Season Ends For Antarctic Drilling Project
The British hot-water drilling project to penetrate Antarctica's subglacial Lake Ellsworth came to a frustrating end on Christmas eve.
The plan had been to melt one borehole 300 meters (984 feet) deep into the ice, allow hot water to pool at that depth creating a cavity, and then melt another borehole 2 meters (6.5 feet) away and parallel to the first that would go through the cavity and continue the distance of 3 kilometers (1.8 miles) to the buried lake. The cavity and the first borehole would then be used to recirculate the drilling water back to the surface.
After arriving during the week of December 12 for this season's attempt to drill into the lake, the team soon hit a delay. Their heater for the drill water broke. A circuit used in the main boiler that supplies hot water to the drill
had burned out twice, reported OurAmazingPlanet.
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Martin Siegert, the lead investigator for the project and a glaciologist at the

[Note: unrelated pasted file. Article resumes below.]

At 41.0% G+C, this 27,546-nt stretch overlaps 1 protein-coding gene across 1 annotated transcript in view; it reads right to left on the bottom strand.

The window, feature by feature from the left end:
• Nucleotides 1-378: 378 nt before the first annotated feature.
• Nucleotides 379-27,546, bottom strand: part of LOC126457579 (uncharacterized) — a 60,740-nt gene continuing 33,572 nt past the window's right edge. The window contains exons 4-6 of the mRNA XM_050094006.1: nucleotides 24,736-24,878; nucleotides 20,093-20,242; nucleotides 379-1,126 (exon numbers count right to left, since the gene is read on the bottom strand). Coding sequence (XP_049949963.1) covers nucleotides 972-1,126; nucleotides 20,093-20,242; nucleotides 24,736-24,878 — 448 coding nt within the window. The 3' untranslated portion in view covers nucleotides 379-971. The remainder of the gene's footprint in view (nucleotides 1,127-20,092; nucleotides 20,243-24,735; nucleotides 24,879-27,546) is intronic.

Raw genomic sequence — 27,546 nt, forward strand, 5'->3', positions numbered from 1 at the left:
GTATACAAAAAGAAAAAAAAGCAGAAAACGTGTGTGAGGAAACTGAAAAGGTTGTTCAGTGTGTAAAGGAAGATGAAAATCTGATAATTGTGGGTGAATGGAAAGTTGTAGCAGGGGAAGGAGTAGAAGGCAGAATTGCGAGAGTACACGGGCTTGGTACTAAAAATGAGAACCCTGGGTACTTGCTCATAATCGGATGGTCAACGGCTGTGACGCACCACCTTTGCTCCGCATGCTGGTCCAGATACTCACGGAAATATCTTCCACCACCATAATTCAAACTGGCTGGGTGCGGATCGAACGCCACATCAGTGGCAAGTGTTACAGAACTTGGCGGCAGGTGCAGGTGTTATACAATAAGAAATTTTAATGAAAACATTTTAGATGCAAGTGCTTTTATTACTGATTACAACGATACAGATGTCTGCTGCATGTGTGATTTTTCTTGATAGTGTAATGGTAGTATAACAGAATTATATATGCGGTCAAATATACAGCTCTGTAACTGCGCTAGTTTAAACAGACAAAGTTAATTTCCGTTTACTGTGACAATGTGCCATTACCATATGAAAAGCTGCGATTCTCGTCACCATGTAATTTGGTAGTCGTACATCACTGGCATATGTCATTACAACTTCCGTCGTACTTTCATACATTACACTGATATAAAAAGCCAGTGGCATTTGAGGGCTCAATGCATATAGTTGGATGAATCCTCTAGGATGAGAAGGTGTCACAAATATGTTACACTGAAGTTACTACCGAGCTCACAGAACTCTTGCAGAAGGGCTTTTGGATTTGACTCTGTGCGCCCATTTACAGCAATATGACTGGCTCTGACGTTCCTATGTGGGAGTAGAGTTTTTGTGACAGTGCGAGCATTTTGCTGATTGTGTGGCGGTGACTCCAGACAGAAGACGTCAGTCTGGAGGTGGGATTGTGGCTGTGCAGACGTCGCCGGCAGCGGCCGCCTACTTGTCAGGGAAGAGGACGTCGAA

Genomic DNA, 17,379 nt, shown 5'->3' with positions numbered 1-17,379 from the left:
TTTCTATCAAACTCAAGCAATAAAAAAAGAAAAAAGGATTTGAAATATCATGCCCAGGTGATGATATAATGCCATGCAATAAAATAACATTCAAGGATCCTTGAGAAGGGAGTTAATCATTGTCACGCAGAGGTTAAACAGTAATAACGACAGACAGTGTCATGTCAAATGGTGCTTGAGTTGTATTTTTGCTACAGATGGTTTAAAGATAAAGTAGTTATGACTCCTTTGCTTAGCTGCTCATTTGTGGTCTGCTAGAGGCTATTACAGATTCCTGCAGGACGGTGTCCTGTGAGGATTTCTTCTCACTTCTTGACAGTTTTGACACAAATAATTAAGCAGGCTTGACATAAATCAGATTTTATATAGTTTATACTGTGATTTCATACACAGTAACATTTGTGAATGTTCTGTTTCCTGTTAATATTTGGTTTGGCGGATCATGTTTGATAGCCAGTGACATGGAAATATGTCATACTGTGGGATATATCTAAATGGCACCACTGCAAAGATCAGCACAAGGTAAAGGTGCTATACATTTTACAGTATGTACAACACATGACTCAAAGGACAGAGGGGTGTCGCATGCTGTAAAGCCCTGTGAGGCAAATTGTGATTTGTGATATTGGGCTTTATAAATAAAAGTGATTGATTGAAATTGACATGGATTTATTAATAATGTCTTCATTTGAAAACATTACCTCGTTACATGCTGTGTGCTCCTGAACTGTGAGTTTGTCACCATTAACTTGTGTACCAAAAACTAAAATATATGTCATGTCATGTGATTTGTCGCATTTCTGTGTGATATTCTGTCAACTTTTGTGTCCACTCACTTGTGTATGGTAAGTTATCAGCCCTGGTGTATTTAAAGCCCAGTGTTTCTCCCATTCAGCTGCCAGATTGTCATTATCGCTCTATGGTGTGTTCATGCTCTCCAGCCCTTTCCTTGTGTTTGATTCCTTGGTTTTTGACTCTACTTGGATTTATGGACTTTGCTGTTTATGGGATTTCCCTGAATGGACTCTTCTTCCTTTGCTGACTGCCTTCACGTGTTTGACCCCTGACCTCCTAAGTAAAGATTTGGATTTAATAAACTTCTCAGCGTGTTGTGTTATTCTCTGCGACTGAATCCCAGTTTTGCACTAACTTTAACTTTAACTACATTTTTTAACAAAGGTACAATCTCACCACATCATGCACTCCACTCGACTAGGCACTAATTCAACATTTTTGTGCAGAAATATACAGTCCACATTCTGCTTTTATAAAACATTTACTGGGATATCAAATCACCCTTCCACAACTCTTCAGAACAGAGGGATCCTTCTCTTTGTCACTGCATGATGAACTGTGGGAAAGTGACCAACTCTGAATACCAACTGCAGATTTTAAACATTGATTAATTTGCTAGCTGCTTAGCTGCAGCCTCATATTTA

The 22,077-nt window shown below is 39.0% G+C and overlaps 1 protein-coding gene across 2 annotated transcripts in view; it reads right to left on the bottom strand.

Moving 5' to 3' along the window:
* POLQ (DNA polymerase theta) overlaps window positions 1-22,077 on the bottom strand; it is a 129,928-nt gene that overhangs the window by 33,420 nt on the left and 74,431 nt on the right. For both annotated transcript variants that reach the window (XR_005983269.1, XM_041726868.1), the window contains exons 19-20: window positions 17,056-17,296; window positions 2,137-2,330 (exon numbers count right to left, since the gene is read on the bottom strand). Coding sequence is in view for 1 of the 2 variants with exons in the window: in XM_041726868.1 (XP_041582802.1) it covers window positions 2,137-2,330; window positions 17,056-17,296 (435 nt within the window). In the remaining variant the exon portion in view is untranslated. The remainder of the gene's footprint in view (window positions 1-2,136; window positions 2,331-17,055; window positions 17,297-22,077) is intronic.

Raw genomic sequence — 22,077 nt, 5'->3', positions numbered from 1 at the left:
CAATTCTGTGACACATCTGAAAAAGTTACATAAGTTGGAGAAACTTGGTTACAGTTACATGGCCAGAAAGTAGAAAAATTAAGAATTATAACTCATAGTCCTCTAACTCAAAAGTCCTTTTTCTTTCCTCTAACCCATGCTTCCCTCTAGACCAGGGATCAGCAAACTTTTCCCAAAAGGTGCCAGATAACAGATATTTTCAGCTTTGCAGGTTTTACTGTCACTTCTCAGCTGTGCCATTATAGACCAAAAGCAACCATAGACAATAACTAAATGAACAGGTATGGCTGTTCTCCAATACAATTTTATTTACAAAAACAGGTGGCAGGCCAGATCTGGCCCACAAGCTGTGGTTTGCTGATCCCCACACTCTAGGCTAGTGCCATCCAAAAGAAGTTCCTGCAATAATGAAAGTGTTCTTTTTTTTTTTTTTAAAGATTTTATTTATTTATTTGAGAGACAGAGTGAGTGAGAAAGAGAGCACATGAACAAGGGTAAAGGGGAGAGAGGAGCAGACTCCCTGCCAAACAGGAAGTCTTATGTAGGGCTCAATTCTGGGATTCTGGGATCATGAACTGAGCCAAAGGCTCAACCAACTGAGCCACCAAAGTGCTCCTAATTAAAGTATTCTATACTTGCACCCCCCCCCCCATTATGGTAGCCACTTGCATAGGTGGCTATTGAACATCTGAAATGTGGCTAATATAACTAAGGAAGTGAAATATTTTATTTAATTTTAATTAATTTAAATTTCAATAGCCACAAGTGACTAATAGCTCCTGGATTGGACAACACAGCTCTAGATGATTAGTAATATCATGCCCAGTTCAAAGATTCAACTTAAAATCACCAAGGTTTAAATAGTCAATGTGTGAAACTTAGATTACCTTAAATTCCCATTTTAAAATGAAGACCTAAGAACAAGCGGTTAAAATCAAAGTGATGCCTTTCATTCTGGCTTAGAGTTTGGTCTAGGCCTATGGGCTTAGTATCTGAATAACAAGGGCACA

University of Bristol, explained in a statement released today from the British Antarctic Survey, which is funding the £8 million (US$13 million) project, that the team received a replacement part and successfully drilled the first borehole over the weekend.
After waiting 12 hours for the cavity to form, the team then drilled the second main borehole, but when it got to a depth of 300 meters there was no cavity there to connect to it. The team continued to find a way to connect the two boreholes together via a cavity for 20 hours.
According to the statement from BAS:
During this process, hot water seeped into the porous surface layers of ice and was lost. The team attempted to replenish this water loss by digging and melting more snow, but their efforts could not compensate. The additional time taken to attempt to establish the cavity link significantly depleted the fuel stocks to such a level as to render the remaining operation unviable. Reluctantly the team had no option but to discontinue the programme for this season.
"On Christmas Eve we took the decision to cease our efforts to directly measure and sample Subglacial Lake Ellsworth. Although circumstances have not worked out as we would have wished, I am confident that through the huge efforts of the field team, and our colleagues in the UK, we have done as much as we possibly could have done, and I sincerely thank them all," said Siegert. "Once back in the UK I will gather our consortium to seek ways in which our research efforts may continue. I remain confident that we will unlock the secrets of Lake Ellsworth in coming seasons."
Images courtesy of the Lake Ellsworth Facebook Page.